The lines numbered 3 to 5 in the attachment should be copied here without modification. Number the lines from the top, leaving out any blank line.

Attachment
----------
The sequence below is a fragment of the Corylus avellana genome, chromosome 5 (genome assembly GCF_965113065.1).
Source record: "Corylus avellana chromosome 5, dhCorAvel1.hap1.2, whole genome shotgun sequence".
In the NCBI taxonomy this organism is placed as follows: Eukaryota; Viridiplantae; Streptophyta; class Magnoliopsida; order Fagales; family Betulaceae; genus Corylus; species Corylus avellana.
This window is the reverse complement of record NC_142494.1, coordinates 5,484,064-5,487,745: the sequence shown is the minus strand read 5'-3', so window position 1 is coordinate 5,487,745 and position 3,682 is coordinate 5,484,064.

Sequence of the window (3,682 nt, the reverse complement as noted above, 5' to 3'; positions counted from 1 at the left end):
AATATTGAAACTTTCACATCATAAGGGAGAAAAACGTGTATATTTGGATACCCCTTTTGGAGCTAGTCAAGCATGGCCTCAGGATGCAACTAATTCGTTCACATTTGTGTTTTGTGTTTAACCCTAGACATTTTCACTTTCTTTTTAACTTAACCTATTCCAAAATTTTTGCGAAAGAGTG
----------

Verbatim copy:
In the NCBI taxonomy this organism is placed as follows: Eukaryota; Viridiplantae; Streptophyta; class Magnoliopsida; order Fagales; family Betulaceae; genus Corylus; species Corylus avellana.
This window is the reverse complement of record NC_142494.1, coordinates 5,484,064-5,487,745: the sequence shown is the minus strand read 5'-3', so window position 1 is coordinate 5,487,745 and position 3,682 is coordinate 5,484,064.

Sequence of the window (3,682 nt, the reverse complement as noted above, 5' to 3'; positions counted from 1 at the left end):